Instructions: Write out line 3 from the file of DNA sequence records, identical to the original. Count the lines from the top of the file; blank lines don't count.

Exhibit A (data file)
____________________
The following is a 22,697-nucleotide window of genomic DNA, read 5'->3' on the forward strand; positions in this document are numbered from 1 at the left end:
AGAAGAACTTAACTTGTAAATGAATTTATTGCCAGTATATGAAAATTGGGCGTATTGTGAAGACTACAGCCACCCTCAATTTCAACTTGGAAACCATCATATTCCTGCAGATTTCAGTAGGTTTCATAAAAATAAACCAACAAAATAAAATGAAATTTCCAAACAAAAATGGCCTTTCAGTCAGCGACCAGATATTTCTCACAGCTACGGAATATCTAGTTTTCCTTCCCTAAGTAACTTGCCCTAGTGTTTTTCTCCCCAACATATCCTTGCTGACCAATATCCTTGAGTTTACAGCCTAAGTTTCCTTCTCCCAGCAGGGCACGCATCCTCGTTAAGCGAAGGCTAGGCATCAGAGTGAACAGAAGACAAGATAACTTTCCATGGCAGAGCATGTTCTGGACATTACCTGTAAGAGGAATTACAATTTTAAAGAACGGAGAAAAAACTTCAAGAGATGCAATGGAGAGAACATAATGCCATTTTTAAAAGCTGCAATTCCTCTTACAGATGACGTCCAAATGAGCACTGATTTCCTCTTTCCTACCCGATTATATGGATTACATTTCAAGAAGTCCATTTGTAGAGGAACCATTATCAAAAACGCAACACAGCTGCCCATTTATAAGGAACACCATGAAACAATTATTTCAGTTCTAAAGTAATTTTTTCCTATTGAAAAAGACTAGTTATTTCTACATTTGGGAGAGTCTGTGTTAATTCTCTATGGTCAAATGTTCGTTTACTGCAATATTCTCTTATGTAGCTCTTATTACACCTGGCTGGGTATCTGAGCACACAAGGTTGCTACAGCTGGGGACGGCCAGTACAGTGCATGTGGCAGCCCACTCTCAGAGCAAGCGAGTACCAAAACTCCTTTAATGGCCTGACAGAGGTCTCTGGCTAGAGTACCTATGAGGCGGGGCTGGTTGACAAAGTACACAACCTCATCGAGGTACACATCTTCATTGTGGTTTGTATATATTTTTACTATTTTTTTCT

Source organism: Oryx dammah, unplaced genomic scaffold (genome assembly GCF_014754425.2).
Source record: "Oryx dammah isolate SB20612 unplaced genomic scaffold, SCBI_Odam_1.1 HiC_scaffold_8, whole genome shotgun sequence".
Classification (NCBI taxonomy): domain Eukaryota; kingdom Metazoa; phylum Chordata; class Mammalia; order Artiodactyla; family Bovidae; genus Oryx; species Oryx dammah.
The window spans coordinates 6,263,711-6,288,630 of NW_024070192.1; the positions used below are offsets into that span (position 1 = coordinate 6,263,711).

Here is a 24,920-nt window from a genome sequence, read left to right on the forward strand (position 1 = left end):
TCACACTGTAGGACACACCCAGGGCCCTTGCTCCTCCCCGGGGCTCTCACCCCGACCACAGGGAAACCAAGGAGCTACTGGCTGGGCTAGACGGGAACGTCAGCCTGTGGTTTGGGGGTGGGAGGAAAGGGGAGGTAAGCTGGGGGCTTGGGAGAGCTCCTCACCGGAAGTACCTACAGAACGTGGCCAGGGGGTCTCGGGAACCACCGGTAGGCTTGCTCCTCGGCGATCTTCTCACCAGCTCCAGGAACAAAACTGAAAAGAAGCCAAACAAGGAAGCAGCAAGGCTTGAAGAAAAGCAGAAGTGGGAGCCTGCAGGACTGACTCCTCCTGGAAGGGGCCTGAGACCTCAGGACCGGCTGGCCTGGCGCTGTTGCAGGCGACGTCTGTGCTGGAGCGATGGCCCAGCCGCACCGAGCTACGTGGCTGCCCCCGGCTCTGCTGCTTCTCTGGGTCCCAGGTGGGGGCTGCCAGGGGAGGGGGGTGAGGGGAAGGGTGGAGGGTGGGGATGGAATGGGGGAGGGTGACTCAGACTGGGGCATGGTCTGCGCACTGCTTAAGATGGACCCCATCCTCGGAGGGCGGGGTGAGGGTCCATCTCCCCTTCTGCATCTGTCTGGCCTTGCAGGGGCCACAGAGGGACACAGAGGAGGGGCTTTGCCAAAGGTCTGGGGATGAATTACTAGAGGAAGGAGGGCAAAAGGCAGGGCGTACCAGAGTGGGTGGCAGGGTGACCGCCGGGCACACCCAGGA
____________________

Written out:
Source organism: Oryx dammah, unplaced genomic scaffold (genome assembly GCF_014754425.2).